Creating better learning habits

Fancy header image showing some isometric designs.


For this project, I was the Senior Product Designer within the Core Team at Memrise. We’re a mobile focused team responsible for the core learning experience, onboarding flows, and application of the business model.

In the beginning of January 2020, we were tasked with improving the retention of our mobile experience.


As a language learning app it’s important we help users build a habit around learning. This means getting users to come back to the app regularly, and one of the key metrics we were focusing on was next-day-returning-users (D1 retention). This felt like a good place to start as, in theory, improvements here should cascade down the funnel.

To get a better understanding of why D1 retention was falling, we conducted surveys and user interviews, and reviewed data from previous research efforts. From this work generated a whole database of insights as to why users stopped using Memrise, and a key theme that emerged was a lack of effective and timely prompts for users to come back and learn.

Our Airtable database of insights Our Airtable database of insights.


We knew that D1 retention was bad, and we knew from our research that users had a need for better learning prompts. So we decided to look at how we might improve our learning reminders feature.

This idea was supported by our understanding of behavioural models like FOGG, and Nir Eyal’s “Hooked”. We also apply the Kano model to roadmap candidates, and believed this to be a basic feature that was, to some degree, expected by our users (a lot of our competitors had similar features in place).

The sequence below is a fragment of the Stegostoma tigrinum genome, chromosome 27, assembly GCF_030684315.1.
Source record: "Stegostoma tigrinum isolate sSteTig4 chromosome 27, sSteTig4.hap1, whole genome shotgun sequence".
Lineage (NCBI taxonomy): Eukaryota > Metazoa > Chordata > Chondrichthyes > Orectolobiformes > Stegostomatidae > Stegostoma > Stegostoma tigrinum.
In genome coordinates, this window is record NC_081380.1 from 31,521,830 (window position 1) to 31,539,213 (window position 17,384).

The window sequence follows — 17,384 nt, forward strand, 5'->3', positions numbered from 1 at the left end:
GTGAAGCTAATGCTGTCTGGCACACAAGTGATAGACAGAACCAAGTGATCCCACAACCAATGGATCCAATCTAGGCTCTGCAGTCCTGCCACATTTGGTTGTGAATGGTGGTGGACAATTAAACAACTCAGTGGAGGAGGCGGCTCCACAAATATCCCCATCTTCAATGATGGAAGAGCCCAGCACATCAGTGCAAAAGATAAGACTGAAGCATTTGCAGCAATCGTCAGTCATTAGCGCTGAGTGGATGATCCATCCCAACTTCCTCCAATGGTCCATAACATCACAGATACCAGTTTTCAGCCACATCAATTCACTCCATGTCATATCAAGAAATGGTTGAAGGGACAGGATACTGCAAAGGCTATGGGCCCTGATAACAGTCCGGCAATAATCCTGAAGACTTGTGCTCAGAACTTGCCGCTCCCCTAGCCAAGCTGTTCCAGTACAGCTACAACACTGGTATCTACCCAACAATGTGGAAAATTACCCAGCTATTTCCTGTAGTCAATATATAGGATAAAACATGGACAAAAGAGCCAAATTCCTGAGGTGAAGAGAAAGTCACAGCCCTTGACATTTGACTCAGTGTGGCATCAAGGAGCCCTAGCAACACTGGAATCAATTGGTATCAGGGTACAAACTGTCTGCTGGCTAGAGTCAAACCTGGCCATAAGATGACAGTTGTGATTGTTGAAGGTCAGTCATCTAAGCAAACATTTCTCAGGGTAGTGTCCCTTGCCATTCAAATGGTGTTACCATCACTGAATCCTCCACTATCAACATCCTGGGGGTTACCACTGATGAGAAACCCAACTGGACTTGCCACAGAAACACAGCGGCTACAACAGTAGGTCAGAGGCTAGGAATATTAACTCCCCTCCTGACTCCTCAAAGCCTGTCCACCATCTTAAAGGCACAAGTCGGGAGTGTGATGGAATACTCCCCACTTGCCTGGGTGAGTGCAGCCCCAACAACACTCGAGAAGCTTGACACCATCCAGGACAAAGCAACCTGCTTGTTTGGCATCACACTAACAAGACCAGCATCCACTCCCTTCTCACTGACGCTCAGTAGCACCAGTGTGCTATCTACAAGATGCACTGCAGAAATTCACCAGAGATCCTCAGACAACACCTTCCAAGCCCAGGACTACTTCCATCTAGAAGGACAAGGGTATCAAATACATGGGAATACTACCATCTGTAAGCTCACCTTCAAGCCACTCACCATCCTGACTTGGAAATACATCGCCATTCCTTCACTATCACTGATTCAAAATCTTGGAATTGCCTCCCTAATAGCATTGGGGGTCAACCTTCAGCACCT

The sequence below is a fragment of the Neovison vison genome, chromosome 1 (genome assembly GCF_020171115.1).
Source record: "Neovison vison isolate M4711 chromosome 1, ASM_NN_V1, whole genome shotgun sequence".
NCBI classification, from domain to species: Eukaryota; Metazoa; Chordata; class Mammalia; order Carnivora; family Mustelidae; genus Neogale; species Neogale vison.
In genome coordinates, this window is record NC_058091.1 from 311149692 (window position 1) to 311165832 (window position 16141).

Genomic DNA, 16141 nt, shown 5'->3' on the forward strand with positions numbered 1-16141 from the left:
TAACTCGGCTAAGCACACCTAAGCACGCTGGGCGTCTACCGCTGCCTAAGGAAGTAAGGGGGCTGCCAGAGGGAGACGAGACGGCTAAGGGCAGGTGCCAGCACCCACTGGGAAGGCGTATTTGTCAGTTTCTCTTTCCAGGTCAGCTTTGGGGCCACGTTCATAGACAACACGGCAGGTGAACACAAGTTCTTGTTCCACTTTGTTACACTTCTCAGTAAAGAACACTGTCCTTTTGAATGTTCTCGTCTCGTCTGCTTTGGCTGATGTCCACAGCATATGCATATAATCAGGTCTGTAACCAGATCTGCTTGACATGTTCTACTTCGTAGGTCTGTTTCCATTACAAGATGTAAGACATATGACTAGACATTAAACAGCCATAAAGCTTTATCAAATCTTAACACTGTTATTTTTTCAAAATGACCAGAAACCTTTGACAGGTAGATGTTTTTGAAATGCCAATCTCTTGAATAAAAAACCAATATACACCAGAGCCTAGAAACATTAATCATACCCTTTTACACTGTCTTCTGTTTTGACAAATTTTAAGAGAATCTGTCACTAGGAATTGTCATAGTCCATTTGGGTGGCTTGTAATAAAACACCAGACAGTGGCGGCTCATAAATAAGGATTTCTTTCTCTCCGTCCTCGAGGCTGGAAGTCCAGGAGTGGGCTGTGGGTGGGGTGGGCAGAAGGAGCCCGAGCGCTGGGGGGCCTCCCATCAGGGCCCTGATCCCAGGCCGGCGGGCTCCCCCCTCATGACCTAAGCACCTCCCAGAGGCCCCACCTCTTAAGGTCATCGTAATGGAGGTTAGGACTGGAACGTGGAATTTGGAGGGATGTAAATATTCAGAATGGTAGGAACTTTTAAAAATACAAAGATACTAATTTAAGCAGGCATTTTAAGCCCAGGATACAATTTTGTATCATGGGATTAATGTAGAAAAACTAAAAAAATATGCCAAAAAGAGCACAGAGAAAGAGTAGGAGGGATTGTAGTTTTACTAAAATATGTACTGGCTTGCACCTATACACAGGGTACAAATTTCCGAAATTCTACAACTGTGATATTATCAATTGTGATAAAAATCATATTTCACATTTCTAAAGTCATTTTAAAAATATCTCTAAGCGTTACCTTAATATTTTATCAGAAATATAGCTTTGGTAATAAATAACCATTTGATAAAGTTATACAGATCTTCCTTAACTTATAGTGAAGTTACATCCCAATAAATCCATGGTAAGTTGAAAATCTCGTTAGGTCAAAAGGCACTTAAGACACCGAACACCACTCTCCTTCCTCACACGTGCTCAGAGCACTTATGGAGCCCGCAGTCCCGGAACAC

Looking at the existing and previous versions of reminders, we knew that we had a few issues:

With all that in mind, we defined the following scope for our project:


With the project defined and the scope reasonably tight, I set to work generating ideas for how we might create this feature and experience for our users.

I started by identifying the user flows and touchpoints that I needed to design for, and creating them in Whimsical. The feature would initially appear as part of our onboarding flow, allowing new users to set their reminders shortly after sign up. But we also wanted to highlight the feature to existing users (via the home screen), and all users would need a place to go if they wanted to update their notification preferences. Lastly, there was the push notification itself and what that should look like and say.

Map of our early user journey Map of our early user journey.

For the onboarding screen where new users set their learning schedule, I started with a series of wireframes, and created clickable prototypes that we could pass round internally and get feedback. We also spent time in our design team critiques going over the functionality and best practices.

Early concepts for how users could input their learning schedule preferences Early concepts for how users could input their learning schedule preferences.